There’s a common myth among Visual C++ programmers that it’s OK to use delete instead of delete  to release arrays built-in types. For example,
int *p = new int; delete p; // very bad; should be: delete p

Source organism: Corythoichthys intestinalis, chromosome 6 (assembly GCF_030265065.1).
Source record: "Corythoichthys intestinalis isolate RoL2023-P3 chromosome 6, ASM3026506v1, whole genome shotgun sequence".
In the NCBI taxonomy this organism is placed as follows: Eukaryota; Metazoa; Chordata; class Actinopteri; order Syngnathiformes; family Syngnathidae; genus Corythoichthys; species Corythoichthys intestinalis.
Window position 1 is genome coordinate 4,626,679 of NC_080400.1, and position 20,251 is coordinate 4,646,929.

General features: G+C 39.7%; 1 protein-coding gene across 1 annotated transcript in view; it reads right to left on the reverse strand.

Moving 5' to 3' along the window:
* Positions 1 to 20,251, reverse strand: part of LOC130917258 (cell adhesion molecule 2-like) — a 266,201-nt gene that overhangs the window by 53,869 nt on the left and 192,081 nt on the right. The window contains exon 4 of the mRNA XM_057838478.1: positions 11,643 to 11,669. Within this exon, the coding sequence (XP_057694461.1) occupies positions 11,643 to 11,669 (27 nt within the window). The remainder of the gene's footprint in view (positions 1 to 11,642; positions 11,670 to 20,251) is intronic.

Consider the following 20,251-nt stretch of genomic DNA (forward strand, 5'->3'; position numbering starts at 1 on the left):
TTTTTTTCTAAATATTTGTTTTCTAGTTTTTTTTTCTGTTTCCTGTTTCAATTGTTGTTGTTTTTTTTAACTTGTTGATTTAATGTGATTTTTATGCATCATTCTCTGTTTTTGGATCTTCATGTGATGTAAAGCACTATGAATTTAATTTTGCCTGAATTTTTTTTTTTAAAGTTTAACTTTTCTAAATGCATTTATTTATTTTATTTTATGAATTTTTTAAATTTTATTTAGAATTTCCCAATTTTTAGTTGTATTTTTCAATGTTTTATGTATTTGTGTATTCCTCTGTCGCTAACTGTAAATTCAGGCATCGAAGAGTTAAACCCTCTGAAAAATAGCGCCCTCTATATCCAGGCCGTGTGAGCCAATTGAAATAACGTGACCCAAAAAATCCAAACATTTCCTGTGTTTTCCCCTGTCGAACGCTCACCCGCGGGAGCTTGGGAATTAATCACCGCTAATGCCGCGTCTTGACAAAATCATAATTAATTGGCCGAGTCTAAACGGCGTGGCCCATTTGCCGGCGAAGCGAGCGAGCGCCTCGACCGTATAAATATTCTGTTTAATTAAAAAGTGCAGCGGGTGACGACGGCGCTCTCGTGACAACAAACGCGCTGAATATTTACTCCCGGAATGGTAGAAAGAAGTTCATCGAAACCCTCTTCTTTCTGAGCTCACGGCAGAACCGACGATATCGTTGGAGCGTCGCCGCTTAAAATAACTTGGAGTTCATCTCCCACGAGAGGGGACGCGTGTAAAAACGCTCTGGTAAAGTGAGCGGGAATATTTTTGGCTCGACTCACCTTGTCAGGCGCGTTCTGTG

This is totally wrong. The C++ standard specifically says that using delete to release dynamically allocated arrays of any type—including built-in types—yields undefined behavior. The fact that on some platforms apps that use delete instead of delete  don’t crash can be attributed to sheer luck: Visual C++, for example, implements both delete and delete  for built-in types by calling free(). However, there is no guarantee that future releases of Visual C++ will adhere to this convention. Furthermore, there’s no guarantees that this will work with other compilers. To conclude, using delete instead of delete and vice versa is a very bad programming habit that should be avoided.